DNA tags mostly deleted in human germ cells

The few epigenetic markers that escape erasure might pass on risk for some diseases


EARLY ERASER  Sometime in the first trimester, human embryos’ reproductive cells get wiped mostly clean of chemical tags marking the DNA.

Andrzej Zachwieja and Jan Walczewski/Wikimedia Commons (CC BY-SA 3.0)

Mom and dad’s lifestyle may leave less of a mark on future generations than scientists have suspected.

In the first weeks after conception, some of the cells in human embryos get their genetic blueprints scrubbed clean, conclude three new studies published June 4 in Cell. Those cells, the ones that become sperm or eggs, could beget the tiny embryos’ future offspring.

The genetic scrub-down erases notes that environmental factors write on parents’ DNA, so that a child’s sperm or eggs start off with a clean slate — mostly. One study revealed that a few spots in the genome, the complete set of DNA blueprints, avoided the cleanse. So a few of the DNA notes that people rack up during their lives could potentially pass from generation to generation, possibly transmitting risk for diseases such as schizophrenia far down the family tree.

“But by and large, this paper says that’s very unlikely to happen,” says epigeneticist Rob Martienssen of Cold Spring Harbor Laboratory in New York. That’s because nearly all of the notes are erased, he says.

In the last two decades or so, scientists have begun to understand how these notes work. A collection of chemical, or epigenetic, tags decorates DNA, and like pencil notes scrawled atop blueprints, these tags carry extra information. They modify a cell’s building plans — by telling which genes to switch on or off — without actually changing the DNA blueprints.

What people eat, what they breathe and how much they exercise can all influence their particular assortment of chemical tags, such as methyl groups that attach to some DNA locations.

Some scientists have suggested that these methyl tags might be inherited, just as genes pass from parent to child to grandchild and so on. Researchers have shown that babies born to obese fathers carry a different set of tags than kids of normal-weight dads. Prenatal exposure to smoking seems to alter babies’ set of tags, too.

But the evidence that parents’ lifestyle affects more than the following generation or two is still fuzzy, says study coauthor Azim Surani, a developmental epigeneticist at the University of Cambridge.

And the idea that people pass down epigenetic information for multiple generations doesn’t completely jibe with what scientists have learned from mouse studies. In mice, germ cells, which give rise to sperm and eggs, undergo a thorough cleaning: The chemical tags marking DNA get erased.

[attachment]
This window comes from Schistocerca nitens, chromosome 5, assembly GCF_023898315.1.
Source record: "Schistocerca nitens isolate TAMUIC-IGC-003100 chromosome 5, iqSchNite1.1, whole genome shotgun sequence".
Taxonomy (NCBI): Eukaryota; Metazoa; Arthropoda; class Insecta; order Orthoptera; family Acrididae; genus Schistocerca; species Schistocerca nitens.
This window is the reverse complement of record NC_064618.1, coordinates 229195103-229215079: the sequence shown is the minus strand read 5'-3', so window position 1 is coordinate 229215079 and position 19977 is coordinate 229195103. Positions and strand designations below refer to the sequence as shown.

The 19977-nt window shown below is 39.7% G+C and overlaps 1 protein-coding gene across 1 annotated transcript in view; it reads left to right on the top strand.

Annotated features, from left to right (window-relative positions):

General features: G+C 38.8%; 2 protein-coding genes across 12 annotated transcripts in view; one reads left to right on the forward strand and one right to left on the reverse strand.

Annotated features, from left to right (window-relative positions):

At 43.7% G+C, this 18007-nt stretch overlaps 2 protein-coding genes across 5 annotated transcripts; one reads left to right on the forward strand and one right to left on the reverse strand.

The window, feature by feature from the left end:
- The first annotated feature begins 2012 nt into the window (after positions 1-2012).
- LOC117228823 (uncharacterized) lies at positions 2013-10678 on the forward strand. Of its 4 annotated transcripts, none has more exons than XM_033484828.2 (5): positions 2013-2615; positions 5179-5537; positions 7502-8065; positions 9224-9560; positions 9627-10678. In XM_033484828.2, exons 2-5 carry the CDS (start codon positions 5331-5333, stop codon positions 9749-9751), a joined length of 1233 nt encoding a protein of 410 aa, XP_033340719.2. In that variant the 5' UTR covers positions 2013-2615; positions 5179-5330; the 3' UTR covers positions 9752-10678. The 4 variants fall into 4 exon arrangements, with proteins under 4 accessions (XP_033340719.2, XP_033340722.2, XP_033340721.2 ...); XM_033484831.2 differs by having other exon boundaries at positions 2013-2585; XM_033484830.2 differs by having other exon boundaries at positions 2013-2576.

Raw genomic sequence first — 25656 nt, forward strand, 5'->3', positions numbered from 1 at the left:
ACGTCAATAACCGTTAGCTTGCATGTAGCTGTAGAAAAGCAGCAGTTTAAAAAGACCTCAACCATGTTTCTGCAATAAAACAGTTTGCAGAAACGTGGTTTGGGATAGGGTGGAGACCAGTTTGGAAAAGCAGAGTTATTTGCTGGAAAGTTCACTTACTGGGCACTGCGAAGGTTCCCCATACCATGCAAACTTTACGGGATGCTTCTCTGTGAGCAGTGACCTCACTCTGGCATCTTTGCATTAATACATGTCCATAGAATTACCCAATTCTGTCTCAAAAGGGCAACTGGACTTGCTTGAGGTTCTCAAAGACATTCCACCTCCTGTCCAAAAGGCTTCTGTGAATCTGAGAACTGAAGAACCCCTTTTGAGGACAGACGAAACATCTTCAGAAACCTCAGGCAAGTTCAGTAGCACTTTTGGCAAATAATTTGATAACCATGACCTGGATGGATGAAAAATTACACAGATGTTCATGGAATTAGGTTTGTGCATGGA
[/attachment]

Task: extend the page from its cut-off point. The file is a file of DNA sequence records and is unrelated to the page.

“That should theoretically remove any signals that are acquired during the lifetime,” Martienssen says.

But until now, no one had worked out what happened in human germ cells. So Surani and two other research groups separated the germ cells from the other cells that make up 4- to 19-week-old human embryos. Then the teams mapped out the germ cells’ DNA tags, as well as the genes at work.

As in mice, the chemical tags on human germ cells’ DNA mostly got swept away. And compared with other cells in the human embryo, the germ cells endured a heavy-duty wipe-down.

“It’s quite an amazing erasure process,” Surani says. Of the tags his team studied, only about 4 percent stuck around, compared with some 37 percent in a different kind of embryonic cell.

The results suggest that germ cells have developed a strong system for ensuring that epigenetic information doesn’t sneak through to subsequent generations. Still, not every tag was erased. And of the remaining tags, some marked spots in the genome linked to schizophrenia, obesity and multiple sclerosis.

“It’s potentially provocative,” says Wolf Reik, an epigeneticist at the Babraham Institute in Cambridge, England. Because the erasure is not complete, there’s still a chance that DNA tags could travel down multiple generations, he says.

Surani agrees. “I don’t want to be dogmatic and to say it never happens,” he says. “But look at the data. The bulk of the epigenetic information gets erased.”

Meghan Rosen headhsot

Meghan Rosen is a staff writer who reports on the life sciences for Science News. She earned a Ph.D. in biochemistry and molecular biology with an emphasis in biotechnology from the University of California, Davis, and later graduated from the science communication program at UC Santa Cruz.

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